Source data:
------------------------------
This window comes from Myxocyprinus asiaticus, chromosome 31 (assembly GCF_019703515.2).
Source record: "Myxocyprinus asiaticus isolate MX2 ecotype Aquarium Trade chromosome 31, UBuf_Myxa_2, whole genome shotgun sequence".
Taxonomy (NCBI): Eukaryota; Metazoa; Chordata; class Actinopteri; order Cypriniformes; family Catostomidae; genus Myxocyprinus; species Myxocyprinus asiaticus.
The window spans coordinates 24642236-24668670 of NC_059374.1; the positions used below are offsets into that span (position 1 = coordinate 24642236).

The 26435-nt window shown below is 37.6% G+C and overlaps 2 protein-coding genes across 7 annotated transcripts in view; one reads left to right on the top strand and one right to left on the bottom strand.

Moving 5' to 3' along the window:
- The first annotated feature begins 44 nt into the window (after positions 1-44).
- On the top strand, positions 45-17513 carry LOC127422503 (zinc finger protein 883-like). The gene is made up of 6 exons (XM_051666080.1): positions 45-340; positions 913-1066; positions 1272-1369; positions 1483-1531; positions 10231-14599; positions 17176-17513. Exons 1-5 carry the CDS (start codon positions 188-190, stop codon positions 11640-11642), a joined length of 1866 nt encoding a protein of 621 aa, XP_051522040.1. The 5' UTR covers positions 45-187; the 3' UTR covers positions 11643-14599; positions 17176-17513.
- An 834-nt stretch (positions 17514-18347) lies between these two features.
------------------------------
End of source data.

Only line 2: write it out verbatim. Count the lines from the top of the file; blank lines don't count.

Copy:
Source record: "Myxocyprinus asiaticus isolate MX2 ecotype Aquarium Trade chromosome 31, UBuf_Myxa_2, whole genome shotgun sequence".